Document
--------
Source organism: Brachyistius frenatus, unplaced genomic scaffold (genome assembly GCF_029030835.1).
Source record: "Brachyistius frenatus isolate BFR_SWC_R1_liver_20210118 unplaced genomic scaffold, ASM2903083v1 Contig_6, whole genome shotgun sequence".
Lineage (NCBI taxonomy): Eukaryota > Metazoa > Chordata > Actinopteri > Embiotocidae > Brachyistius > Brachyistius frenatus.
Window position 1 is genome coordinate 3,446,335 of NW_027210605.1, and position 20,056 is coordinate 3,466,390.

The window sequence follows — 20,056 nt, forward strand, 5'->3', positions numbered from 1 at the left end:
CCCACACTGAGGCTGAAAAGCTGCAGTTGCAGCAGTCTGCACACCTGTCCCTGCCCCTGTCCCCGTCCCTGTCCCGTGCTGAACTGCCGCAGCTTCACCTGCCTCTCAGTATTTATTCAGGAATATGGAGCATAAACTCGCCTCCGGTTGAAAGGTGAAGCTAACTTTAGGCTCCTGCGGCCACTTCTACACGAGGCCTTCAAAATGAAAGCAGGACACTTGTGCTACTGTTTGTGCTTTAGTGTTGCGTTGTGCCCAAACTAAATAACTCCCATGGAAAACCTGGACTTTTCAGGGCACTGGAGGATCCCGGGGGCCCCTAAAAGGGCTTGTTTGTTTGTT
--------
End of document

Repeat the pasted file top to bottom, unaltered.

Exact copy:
Source organism: Brachyistius frenatus, unplaced genomic scaffold (genome assembly GCF_029030835.1).
Source record: "Brachyistius frenatus isolate BFR_SWC_R1_liver_20210118 unplaced genomic scaffold, ASM2903083v1 Contig_6, whole genome shotgun sequence".
Lineage (NCBI taxonomy): Eukaryota > Metazoa > Chordata > Actinopteri > Embiotocidae > Brachyistius > Brachyistius frenatus.
Window position 1 is genome coordinate 3,446,335 of NW_027210605.1, and position 20,056 is coordinate 3,466,390.

The window sequence follows — 20,056 nt, forward strand, 5'->3', positions numbered from 1 at the left end:
CCCACACTGAGGCTGAAAAGCTGCAGTTGCAGCAGTCTGCACACCTGTCCCTGCCCCTGTCCCCGTCCCTGTCCCGTGCTGAACTGCCGCAGCTTCACCTGCCTCTCAGTATTTATTCAGGAATATGGAGCATAAACTCGCCTCCGGTTGAAAGGTGAAGCTAACTTTAGGCTCCTGCGGCCACTTCTACACGAGGCCTTCAAAATGAAAGCAGGACACTTGTGCTACTGTTTGTGCTTTAGTGTTGCGTTGTGCCCAAACTAAATAACTCCCATGGAAAACCTGGACTTTTCAGGGCACTGGAGGATCCCGGGGGCCCCTAAAAGGGCTTGTTTGTTTGTT